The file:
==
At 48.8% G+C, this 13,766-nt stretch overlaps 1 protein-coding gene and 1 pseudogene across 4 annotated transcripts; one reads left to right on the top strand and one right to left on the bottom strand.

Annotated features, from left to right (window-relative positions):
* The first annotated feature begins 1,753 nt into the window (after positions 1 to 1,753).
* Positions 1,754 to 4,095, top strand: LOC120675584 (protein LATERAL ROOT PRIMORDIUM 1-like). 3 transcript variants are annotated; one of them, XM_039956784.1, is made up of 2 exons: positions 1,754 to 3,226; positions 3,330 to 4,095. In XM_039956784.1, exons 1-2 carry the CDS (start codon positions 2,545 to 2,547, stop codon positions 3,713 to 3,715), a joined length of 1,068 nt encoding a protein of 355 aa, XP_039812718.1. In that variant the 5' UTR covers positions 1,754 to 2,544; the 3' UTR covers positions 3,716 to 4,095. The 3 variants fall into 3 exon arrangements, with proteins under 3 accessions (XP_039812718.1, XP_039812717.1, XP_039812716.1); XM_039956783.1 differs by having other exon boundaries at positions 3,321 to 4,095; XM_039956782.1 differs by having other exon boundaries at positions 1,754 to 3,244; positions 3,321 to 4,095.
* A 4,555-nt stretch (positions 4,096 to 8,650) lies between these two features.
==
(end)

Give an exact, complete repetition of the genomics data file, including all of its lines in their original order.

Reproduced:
At 48.8% G+C, this 13,766-nt stretch overlaps 1 protein-coding gene and 1 pseudogene across 4 annotated transcripts; one reads left to right on the top strand and one right to left on the bottom strand.

Annotated features, from left to right (window-relative positions):
* The first annotated feature begins 1,753 nt into the window (after positions 1 to 1,753).
* Positions 1,754 to 4,095, top strand: LOC120675584 (protein LATERAL ROOT PRIMORDIUM 1-like). 3 transcript variants are annotated; one of them, XM_039956784.1, is made up of 2 exons: positions 1,754 to 3,226; positions 3,330 to 4,095. In XM_039956784.1, exons 1-2 carry the CDS (start codon positions 2,545 to 2,547, stop codon positions 3,713 to 3,715), a joined length of 1,068 nt encoding a protein of 355 aa, XP_039812718.1. In that variant the 5' UTR covers positions 1,754 to 2,544; the 3' UTR covers positions 3,716 to 4,095. The 3 variants fall into 3 exon arrangements, with proteins under 3 accessions (XP_039812718.1, XP_039812717.1, XP_039812716.1); XM_039956783.1 differs by having other exon boundaries at positions 3,321 to 4,095; XM_039956782.1 differs by having other exon boundaries at positions 1,754 to 3,244; positions 3,321 to 4,095.
* A 4,555-nt stretch (positions 4,096 to 8,650) lies between these two features.